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Verses 13-38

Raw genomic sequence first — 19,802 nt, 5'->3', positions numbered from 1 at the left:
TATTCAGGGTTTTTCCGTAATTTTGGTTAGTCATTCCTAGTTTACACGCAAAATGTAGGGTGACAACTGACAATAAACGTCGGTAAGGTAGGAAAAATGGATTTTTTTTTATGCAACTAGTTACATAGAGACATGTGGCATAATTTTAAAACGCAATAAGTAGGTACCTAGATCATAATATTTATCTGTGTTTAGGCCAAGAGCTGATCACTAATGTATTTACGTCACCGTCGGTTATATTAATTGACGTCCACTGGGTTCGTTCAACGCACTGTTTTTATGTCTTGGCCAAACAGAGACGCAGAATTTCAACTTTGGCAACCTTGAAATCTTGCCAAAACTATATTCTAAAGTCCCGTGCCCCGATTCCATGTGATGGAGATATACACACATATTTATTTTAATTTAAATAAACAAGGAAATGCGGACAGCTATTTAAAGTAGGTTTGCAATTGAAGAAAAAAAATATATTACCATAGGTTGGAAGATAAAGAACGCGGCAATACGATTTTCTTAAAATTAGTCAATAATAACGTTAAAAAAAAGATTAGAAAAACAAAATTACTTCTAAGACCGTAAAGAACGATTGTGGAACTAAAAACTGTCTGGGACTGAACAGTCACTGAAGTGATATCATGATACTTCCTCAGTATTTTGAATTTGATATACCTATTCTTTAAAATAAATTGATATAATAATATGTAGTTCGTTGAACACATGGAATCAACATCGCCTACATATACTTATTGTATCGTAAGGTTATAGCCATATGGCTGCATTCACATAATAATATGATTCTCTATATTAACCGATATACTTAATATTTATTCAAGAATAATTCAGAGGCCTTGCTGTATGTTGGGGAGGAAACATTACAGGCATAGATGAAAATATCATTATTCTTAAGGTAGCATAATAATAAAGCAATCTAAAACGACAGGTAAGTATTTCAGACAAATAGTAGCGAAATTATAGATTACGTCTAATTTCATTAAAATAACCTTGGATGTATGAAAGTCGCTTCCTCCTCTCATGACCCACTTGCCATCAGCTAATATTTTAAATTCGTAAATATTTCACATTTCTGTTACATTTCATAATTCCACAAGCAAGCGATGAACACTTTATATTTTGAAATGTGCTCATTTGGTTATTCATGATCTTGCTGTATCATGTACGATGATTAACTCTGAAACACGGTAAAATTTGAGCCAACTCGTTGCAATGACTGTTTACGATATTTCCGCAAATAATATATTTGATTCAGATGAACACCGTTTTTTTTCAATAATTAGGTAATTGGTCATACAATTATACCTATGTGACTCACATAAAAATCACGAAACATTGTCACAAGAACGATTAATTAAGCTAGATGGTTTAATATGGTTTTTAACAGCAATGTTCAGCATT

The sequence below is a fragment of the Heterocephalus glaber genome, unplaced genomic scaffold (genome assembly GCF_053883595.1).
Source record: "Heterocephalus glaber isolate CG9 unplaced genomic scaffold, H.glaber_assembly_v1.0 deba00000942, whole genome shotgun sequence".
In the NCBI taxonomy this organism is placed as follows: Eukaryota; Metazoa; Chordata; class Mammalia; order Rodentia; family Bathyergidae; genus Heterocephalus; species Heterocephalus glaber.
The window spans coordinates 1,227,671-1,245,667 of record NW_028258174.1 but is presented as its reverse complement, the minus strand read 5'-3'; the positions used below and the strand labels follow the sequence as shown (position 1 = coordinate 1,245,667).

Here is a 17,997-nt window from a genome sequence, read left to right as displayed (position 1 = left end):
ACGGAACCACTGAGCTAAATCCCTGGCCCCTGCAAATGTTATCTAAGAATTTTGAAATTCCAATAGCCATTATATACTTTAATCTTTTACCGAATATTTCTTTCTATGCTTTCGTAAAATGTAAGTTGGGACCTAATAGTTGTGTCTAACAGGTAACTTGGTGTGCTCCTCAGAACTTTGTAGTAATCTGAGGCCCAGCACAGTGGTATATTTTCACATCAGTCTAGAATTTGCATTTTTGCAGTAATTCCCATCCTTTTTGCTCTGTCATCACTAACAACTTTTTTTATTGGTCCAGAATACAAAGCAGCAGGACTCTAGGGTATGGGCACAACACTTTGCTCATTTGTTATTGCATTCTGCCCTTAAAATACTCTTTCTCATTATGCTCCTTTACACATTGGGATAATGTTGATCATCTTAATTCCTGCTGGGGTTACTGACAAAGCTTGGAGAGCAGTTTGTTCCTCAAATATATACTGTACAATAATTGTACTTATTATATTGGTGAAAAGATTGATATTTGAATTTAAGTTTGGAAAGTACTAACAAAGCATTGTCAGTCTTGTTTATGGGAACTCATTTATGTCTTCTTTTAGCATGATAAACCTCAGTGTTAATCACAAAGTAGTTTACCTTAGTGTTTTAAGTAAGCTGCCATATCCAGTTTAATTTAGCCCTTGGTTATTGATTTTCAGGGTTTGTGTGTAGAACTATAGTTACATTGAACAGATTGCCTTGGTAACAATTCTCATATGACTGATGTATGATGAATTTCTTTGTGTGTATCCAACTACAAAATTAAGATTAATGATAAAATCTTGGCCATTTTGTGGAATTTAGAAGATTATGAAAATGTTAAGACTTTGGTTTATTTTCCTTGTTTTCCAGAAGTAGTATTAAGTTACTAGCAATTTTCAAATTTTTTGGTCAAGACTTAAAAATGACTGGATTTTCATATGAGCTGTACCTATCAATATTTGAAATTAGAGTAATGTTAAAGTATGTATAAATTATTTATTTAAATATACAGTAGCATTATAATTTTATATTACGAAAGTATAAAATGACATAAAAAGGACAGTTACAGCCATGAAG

Numbers 29:13-38. Thirteen young bullocks, two rams, &c.— On other festivals two bullocks sufficed; but here are no less than thirteen, and so they continued to be offered seven days successively, with a decrease only of one bullock every day, till, on the seventh day, only seven bullocks were offered, which, in all, made seventy bullocks. The rams also were in a double proportion to what was usual. This was a vast charge; but more easy at this time of the year than any other; for this was a time of leisure and plenty; their barns were full, their presses burst forth with new wine; and their hearts were enlarged with joy and thankfulness to God for the blessings of the harvest. Yet this troublesome and expensive service made their religion a very grievous yoke, under which the best men among them groaned, longing for the coming of the Messiah. Though the last day of the feast was the most solemn, (see Leviticus 23:36.) yet fewer victims are prescribed to be offered upon this day, than upon any of the foregoing; which served both to render the public worship less toilsome and expensive, and to put them in mind, that it was not the multitude of sacrifices which procured their acceptance with God, but the sacrifice of the heart; and that the day would come, when the most precious and costly sacrifices would be abolished, and give place to something far better. It is remarkable, that the offering for sin (Numbers 29:38.) is never omitted upon any festival, to remind them that they were all guilty before God, and that their best services stood in need of forgiveness. The Jews, unable at present to offer these additional sacrifices, in order to supply the deficiency, add to their ordinary prayers, at this season, extraordinary ones, morning, noon, and evening, which they call musaphim.

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